India set up its first depository (NSDL) under the Depositories Act passed by the Parliament in August 1996. NSDL was set up with an initial capital of INR one billion (USD 28 million), promoted by Industrial Development Bank of India (IDBI), Unit Trust of India (UTI) and National Stock Exchange of India Ltd. (NSEIL). Subsequently, State Bank of India, Global Trust Bank Limited, Citibank NA, Standard Chartered Bank, HDFC Bank Limited, The Hongkong and Shanghai Banking Corporation Limited, Deutsche Bank, Dena Bank and Canara Bank have became a shareholder of NSDL.
Stated in simple terms, the depository system comprises the Depository Participants (DPs), through whom the investors and brokers use depository facilities, the Companies or their share registrar and transfer agents (R&T agents), who agree to have their shares and securities admitted into the system, and the clearing corporations/ houses of the stock exchanges, who sign up with the depository to facilitate trading and settlement of demat securities.
In order to clear and settle trades that have been done for dematerialised securities, clearing members have to open Clearing Member Accounts with the DPs. Similarly, investors have to open Depository Accounts with DPs in order to use the facilities of the depository system. These investors offer their share certificates and scrips to the latter for dematerialisation i.e., credit to their electronically maintained accounts. For transfer or transmission of these shares or for further purchases, the investors operate these accounts almost like any other running accounts in banks.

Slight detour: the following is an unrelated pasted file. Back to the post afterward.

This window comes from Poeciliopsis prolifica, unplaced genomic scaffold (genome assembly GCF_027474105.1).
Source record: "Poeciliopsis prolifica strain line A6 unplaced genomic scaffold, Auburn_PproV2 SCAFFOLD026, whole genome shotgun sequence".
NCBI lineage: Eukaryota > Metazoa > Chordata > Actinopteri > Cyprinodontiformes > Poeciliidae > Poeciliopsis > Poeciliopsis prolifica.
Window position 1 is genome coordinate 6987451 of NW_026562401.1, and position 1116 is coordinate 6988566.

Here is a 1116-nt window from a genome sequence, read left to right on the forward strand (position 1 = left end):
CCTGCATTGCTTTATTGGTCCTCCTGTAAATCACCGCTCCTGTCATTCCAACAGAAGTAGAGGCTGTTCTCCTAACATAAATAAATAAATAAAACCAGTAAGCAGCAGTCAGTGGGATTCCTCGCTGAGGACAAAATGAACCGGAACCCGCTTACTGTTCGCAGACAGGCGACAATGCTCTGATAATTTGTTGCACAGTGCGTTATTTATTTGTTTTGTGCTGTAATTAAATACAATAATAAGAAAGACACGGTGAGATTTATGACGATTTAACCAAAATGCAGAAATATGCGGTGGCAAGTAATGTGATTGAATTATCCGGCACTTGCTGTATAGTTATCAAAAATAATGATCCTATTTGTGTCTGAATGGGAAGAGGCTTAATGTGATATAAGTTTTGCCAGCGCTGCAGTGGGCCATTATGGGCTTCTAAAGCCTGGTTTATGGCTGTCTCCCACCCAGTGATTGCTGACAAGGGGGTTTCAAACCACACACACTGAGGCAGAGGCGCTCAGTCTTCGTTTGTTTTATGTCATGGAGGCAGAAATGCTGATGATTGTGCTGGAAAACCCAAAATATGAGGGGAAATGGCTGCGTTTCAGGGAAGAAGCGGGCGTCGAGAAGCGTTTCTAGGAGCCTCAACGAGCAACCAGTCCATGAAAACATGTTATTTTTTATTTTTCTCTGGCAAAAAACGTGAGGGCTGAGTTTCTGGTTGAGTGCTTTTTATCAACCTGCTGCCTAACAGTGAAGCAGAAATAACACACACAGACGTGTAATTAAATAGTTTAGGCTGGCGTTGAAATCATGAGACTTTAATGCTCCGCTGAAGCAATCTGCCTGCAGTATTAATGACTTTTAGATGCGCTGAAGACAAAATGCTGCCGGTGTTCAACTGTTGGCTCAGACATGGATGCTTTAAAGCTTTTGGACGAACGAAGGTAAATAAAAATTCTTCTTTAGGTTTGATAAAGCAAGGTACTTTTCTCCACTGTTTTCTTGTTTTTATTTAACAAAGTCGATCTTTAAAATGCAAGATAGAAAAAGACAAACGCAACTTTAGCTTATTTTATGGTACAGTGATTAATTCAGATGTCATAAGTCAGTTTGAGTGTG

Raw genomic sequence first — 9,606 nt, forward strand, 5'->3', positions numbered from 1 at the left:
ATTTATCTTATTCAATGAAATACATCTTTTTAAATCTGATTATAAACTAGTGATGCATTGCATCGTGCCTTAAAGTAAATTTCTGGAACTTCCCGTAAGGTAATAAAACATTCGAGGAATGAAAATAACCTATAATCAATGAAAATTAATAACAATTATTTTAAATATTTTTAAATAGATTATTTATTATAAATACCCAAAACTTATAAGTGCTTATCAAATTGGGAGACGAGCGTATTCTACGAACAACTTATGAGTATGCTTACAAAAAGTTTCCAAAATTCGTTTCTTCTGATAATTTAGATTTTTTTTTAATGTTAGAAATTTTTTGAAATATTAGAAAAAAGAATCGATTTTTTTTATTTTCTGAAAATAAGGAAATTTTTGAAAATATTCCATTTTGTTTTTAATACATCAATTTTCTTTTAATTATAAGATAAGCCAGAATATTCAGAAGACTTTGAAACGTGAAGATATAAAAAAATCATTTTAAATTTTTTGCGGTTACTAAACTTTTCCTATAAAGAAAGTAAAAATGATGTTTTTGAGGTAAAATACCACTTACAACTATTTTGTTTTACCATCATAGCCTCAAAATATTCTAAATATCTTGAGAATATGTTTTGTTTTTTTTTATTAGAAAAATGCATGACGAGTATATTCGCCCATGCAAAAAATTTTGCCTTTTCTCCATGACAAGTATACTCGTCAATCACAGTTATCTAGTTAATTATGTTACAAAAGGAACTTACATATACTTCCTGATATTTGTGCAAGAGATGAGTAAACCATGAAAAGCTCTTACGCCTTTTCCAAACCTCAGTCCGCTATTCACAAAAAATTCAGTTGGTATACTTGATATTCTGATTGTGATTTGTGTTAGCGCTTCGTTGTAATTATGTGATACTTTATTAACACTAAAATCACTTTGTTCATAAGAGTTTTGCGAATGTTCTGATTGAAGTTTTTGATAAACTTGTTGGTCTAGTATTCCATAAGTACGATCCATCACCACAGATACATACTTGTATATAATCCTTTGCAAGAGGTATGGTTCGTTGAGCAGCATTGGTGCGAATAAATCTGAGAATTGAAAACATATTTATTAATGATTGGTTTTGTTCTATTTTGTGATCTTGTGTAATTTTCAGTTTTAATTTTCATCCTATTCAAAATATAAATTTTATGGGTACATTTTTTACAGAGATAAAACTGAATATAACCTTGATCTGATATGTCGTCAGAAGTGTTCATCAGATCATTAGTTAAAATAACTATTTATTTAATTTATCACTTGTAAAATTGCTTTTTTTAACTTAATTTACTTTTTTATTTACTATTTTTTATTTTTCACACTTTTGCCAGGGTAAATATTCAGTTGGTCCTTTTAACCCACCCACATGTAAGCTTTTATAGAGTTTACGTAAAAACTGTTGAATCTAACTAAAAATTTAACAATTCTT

NSDL itself functions as the central accounting and record keeping office and clearing house in respect of these shares and securities through electronic operations. As all these are electronically linked, speed, accuracy and safety are assured. Risks attendant on handling physical scrips are eliminated.